|10-15-2011, 07:33 AM||#1 (permalink)|
Join Date: Oct 2011
Reduce sleep without polyphasic?
Hi everybody, I found this forum while looking for tips on how to sleep less while still being functional and I see lots of advices on polyphasic schedules. The problem is - sleeping during the day is not compatible with my habits, I often have to be out all the day and such, so what I'd like to know is how to optimize the night rest.
This both because I want to have more time for my duties and hobbies, and because the sleeping habits I have now are kind of confused.
I have a friend who has been sleeping 3 hours a night for years with no side effect and he said he just gradually reduced his sleeping time, each time resisting until the body was getting used. Has any of you tried? That sounds very appealing but I'd like to hear other experiences.
Then the issue is that I cannot say what my "starting point" is, and I also suspect my sleep quality is less than optimal to say the least.
At the moment I sleep anything from 4 to 8 hours (but most often 5-7) but not continuously.
I tried free running sleep to check my needs but it is meaningless because I could sleep all day just out of procrastination, but then feeling horribly so it says nothing on what my body needs.
I also tried to "get up once I wake up" but I usually wake up lots of time during the night, so how can I know which one is reasonable? If I wake up after 2 hours it is probably not time to get up to feel fine.
E.G.: Tonight I went to sleep at 23:30, I woke up at 3:00 and 4:00, then eventually at 5:00, when I had a tea.
Then I stayed in bed because I love reading, but at 6:00 I shut down the light because I was kind of tired and slept other 30 minutes of very light sleep... then I was feeling fine, but sounds kind of odd.
I often find that, after a night no matter how long and having being up for a while, I need a short time of light sleep to feel restored but it doesn't make sense according to what I read (i.e. that either REM or deep sleep are the most important part).
P.S.: sorry for the mistakes but I am not a native speaker.
Last edited by Sunakochan; 10-15-2011 at 07:35 AM.
|10-15-2011, 12:55 PM||#2 (permalink)|
Join Date: Aug 2009
33 Sleep Aid Secrets from mercola.com
Sleep Tip No. 34: Ground yourself while you sleep, by connecting your body to a grounded electrical outlet or to a metal stake driven into the earth outside your bedroom window. You will need a grounding device that you can make yourself for less than $10 or buy a commercial product.
More information for grounding (known as "Earthing") products here:
Earthing Products Let You Ground Yourself Almost Anywhere
|10-15-2011, 01:52 PM||#3 (permalink)|
Join Date: May 2011
Location: perth WA
I'm of the opinion that sleep should not be compromised for any reason. I think you need to work on having a deeper, uninterrupted sleep. 6-8 uninterrupted sleep will make you more effective in your waking tasks.
However, my personal experience, daily meditation helps me cope better than I used to when I do only 4 or 5 hours. I average 5-7 hours a night these days and I think its because my meditation sessions substitutes rest.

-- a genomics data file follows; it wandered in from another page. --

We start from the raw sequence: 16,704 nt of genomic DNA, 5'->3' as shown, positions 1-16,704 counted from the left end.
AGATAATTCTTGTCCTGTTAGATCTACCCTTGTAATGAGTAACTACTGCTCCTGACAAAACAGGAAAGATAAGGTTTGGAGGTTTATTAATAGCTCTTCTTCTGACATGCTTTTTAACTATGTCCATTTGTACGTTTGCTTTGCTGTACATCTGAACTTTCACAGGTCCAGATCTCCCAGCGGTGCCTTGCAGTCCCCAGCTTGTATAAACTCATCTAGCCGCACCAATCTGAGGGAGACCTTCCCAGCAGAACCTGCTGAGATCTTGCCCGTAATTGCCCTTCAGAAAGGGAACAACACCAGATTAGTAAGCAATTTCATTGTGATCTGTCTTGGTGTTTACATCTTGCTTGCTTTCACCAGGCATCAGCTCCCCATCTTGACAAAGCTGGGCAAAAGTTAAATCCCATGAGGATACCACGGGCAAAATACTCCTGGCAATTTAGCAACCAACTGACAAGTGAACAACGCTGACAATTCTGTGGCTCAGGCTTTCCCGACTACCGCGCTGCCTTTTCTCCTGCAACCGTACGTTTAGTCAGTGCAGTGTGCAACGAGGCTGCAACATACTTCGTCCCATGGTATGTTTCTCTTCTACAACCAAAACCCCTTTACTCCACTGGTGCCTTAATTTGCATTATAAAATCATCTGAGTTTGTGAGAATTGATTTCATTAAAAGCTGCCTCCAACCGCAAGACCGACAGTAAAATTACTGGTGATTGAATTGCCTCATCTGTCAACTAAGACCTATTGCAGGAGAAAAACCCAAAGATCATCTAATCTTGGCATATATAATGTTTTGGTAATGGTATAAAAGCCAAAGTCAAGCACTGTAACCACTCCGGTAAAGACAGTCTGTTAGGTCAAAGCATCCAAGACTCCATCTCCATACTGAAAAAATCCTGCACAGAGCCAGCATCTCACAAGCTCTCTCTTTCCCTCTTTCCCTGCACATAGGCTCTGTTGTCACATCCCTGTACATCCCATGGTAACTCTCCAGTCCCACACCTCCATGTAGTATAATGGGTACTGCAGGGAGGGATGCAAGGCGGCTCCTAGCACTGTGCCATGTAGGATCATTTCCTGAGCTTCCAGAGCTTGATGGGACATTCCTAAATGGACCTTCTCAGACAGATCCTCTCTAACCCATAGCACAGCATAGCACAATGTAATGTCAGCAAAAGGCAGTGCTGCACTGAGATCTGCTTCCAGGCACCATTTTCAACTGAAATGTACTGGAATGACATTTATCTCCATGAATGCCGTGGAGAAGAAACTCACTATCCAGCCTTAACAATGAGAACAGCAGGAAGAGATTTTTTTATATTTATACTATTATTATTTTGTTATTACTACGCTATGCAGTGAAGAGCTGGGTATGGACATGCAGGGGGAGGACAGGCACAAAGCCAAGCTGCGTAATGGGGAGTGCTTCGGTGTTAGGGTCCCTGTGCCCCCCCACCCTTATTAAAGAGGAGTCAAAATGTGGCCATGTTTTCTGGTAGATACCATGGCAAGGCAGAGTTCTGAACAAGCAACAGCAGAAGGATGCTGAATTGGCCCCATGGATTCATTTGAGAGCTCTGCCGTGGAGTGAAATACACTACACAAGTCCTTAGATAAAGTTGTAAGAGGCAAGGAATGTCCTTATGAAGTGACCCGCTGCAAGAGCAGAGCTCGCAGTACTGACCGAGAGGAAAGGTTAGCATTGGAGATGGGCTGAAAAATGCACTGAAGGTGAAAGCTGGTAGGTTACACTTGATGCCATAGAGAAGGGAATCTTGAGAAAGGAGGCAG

|10-15-2011, 11:36 PM||#4 (permalink)|
Join Date: Nov 2006
Location: Berlin, Germany
She thinks she sleeps enough. She thinks her mental state is "normal".
She however always looks sleepy. I think she would feel much better if she would sleep more.
In case you have money to spend and want to optimize your sleep effectively a Zeo is a good investment.
|10-16-2011, 03:41 PM||#7 (permalink)|
Join Date: Aug 2009
Last edited by stanmrak; 10-17-2011 at 02:41 AM.
|10-19-2011, 08:21 PM||#9 (permalink)|
Join Date: Jun 2009
Location: South Wales, UK
Generally, you can't train yourself to have less sleep than your body currently needs. Each person is different but most people need around 6-8 hours but some people, like your friend, can function normally on much less than that. The only way to spend less time asleep but still get the sleep you need is to increase the quality of your sleep.
You can do this by introducing naps at set points throughout the day, so you spend more of your sleeping time in the deeper stages of sleep, but that's usually overkill.
Instead, concentrate on developing good sleep timing. Go to sleep at a set time and wake up at a set time every day. By conditioning your body to sleep at set times, you'll gradually spend less time in light sleep and more time in deep sleep.
Deep sleep is much more replenishing to the body than light sleep, so as a result you'll be able to spend less time sleeping to get all the sleep you need.
|sleep, sleeping schedules|
|Thread||Thread Starter||Forum||Replies||Last Post|
|Can meditation really reduce hours of sleep?||quiethumir||Spirituality, Consciousness, & Awareness||8||10-10-2011 05:18 PM|
|Polyphasic sleep and sleep dept tolerance||Napolean||Health & Fitness||1||07-13-2011 12:43 AM|
|Is Polyphasic sleep for me?||insaniac||Health & Fitness||13||06-09-2008 04:17 PM|
|Polyphasic sleep||Dr Gonzo||Health & Fitness||18||07-25-2007 05:30 PM|
|Polyphasic Sleep||Excelsius||Health & Fitness||16||12-19-2006 05:13 AM|
All times are GMT. The time now is 08:37 PM.